Do our politi­cians live by their own moral code?

The Star (St. Lucia) - - COMMENT - By Peter Josie The author served as a min­is­ter in both Labour and UWP ad­min­is­tra­tions.

It was Bas­deo Pan­day, for­mer Prime Min­is­ter of Trinidad and Tobago, who forced that ques­tion onto the na­tional agenda sev­eral years ago when he as­serted that pol­i­tics has a moral­ity of its own. It was at that time, too, that the smaller than aver­age politi­cian of East In­dian her­itage shouted from his po­lit­i­cal plat­form that if he got into a fight with a lion, peo­ple should feel sorry for the lion.

To­day such wild talk is likely to be as­so­ci­ated with po­lit­i­cal loud­mouths who should be al­lowed to con­sume their Chair­man’s Re­serve at their own peril. Mau­rice Bishop loved to say such char­ac­ters were “Caribbean yard fowls” that had some­how found their way into pol­i­tics. These poorly so­cialised in­di­vid­u­als seem de­ter­mined to take a page out of Mr. Pan­day’s book on po­lit­i­cal moral­ity. Sadly, our own peo­ple ap­pear to have a pen­chant for copy­ing the worst in oth­ers.

But per­haps nei­ther Pan­day nor Trinidad is to be blamed for our ever-de­clin­ing po­lit­i­cal stan­dards. Lo­cal pol­i­tics were not al­ways con­ducted as now! Once the door to ed­u­ca­tion was thrown open, the poorly so­cialised de­viants crept in, and soon one could not tell the per­vert from the pure. To fur­ther con­fuse the sit­u­a­tion, a small per­cent­age that made it to Univer­sity re­turned home more than ever blem­ished. A clear dan­ger is posed when rot­ten char­ac­ters end up in pol­i­tics.

When such a grad­u­ate de­cides to make a go of pol­i­tics the peo­ple should ex­pect more lies, more ob­fus­ca­tion, more cor­rup­tion. These are to­day’s re­al­i­ties. Peo­ple lie with im­punity—mim­ick­ing their lead­ers. They post items on so­cial me­dia that they know to be ab­so­lutely false. They are men­tally hand­i­capped and de­praved. They take great plea­sure in bring­ing oth­ers down be­cause their own lit­tle lives are des­per­ate and empty. Be­hind the veils pro­vided by their el­e­vated po­si­tions of trust are sev­eral vices, some of them crim­i­nal. They lack the courage to ex­press a rea­soned opin­ion even on mat­ters of na­tional in­ter­est.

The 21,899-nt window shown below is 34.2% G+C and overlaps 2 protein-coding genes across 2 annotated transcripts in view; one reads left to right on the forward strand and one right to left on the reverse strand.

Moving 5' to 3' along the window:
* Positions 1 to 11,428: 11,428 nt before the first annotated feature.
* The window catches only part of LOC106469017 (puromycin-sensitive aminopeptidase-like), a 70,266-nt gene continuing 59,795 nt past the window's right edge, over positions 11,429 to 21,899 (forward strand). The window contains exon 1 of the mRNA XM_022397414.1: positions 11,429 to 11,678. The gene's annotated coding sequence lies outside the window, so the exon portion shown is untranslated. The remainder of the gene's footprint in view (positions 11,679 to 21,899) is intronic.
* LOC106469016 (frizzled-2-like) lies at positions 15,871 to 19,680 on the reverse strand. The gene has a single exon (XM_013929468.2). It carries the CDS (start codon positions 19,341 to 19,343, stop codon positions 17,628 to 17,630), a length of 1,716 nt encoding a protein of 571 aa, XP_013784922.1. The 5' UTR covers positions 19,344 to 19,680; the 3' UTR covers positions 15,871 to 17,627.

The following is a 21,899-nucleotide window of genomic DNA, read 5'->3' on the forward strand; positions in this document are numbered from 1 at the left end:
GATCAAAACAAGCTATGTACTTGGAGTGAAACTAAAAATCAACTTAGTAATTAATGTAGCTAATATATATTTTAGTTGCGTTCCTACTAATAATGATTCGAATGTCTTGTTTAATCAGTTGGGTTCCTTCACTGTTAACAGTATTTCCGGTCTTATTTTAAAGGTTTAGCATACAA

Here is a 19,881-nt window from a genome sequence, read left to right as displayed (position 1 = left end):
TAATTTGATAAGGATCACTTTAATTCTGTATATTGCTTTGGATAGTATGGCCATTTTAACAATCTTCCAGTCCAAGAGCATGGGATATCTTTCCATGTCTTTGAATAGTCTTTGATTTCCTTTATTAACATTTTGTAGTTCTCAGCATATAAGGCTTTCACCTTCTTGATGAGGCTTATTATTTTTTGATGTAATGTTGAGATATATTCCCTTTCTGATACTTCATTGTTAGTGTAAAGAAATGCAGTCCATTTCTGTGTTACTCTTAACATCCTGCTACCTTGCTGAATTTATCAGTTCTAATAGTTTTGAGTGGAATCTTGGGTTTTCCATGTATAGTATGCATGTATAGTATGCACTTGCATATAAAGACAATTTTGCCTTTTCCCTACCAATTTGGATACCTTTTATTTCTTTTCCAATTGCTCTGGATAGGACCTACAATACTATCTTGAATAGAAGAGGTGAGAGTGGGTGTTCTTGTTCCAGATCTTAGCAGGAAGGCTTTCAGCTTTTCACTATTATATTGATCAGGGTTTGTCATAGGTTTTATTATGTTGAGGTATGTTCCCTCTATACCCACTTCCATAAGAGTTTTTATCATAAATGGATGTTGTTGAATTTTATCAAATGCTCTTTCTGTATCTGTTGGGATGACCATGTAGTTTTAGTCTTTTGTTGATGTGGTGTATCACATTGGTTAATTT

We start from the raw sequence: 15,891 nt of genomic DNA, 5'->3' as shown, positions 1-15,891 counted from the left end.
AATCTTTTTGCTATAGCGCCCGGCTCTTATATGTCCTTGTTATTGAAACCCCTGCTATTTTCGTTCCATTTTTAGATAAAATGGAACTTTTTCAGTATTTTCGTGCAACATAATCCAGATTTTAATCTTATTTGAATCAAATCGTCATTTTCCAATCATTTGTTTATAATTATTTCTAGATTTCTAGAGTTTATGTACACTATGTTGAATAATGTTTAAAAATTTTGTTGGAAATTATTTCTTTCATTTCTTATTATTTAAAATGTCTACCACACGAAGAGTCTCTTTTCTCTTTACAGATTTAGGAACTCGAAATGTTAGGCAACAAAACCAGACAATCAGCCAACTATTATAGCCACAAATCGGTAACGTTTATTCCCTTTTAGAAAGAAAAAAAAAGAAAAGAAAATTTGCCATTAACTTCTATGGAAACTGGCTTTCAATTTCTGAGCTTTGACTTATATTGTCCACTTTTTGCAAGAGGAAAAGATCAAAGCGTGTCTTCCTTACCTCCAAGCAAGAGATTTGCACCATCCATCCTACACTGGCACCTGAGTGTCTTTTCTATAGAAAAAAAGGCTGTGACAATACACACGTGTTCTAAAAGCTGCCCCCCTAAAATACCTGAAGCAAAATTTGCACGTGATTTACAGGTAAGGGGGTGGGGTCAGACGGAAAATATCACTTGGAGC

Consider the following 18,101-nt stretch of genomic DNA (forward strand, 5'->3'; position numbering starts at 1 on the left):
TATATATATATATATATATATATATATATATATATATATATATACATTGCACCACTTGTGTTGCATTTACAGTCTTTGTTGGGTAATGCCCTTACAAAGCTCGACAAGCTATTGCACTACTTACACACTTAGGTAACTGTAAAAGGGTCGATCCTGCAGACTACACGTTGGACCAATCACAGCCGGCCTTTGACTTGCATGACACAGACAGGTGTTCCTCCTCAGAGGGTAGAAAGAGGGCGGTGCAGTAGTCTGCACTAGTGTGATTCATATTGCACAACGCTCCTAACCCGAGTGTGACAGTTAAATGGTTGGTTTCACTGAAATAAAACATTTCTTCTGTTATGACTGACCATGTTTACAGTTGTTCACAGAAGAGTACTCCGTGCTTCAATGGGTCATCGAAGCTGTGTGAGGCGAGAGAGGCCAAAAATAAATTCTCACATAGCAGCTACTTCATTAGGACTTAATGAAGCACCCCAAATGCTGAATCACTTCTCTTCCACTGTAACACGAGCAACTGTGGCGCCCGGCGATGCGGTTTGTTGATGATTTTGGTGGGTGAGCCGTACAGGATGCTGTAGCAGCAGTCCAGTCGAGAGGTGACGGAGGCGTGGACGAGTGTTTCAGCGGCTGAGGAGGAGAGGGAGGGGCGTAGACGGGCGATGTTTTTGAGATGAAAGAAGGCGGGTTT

When they can sum­mon up some rum-fu­eled courage, you may be cer­tain that what comes out of their mouth will be their master’s voice. They like noth­ing bet­ter than mak­ing to the elec­torate prom­ises they have no in­ten­tion to de­liver.

Our Univer­sity grad­u­ates should be taught by what­ever means nec­es­sary that they can­not fool all the peo­ple all the time. Un­like Pan­day—a lawyer—lo­cal politi­cians should be is­sued a stern warn­ing that there should no spe­cial moral­ity for pol­i­tics.

The mat­ter of moral­ity in pol­i­tics be­comes even scarier for right-think­ing con­sci­en­tious per­sons when the po­lit­i­cal leader vows to be trans­par­ent and, in­stead, pro­ceeds to use ev­ery de­vice be­hind which to hide the mo­ment he is elected to of­fice.

Another as­pect of the ques­tion of moral­ity in pol­i­tics is the call­ing of elec­tions. Caribbean prime min­is­ters are no­to­ri­ous for call­ing elec­tions when least ex­pected. Saint Lu­cia was given less than twenty days be­fore the last elec­tions.

Ly­ing now re­sides in the heart of Saint Lu­cia pol­i­tics, with se­ri­ous con­se­quences. The peo­ple are daily los­ing trust in politi­cians. Even when a gov­ern­ment is try­ing des­per­ately to es­tab­lish pos­i­tive poli­cies, the twice-bit­ten peo­ple an­tic­i­pate the worst. My grand­mother used to say, “show me a liar and I’ll show you a thief.” When I think of her, I won­der if she knew how cor­rect and pro­found was her state­ment. Proof of its va­lid­ity is to­day all around us. It is im­per­a­tive that church lead­ers raise their protest voices louder than ever. It should not be left to the pub­lisher of this news­pa­per and a few other con­cerned ci­ti­zens to fight the wrongs that plague our so­ci­ety, the main vic­tims be­ing our young peo­ple.

De­ceased Gre­nada leader Mau­rice Bishop had a spe­cial name for politi­cians who be­lieve in noth­ing!

Newspapers in English

Newspapers from Saint Lucia

© PressReader. All rights reserved.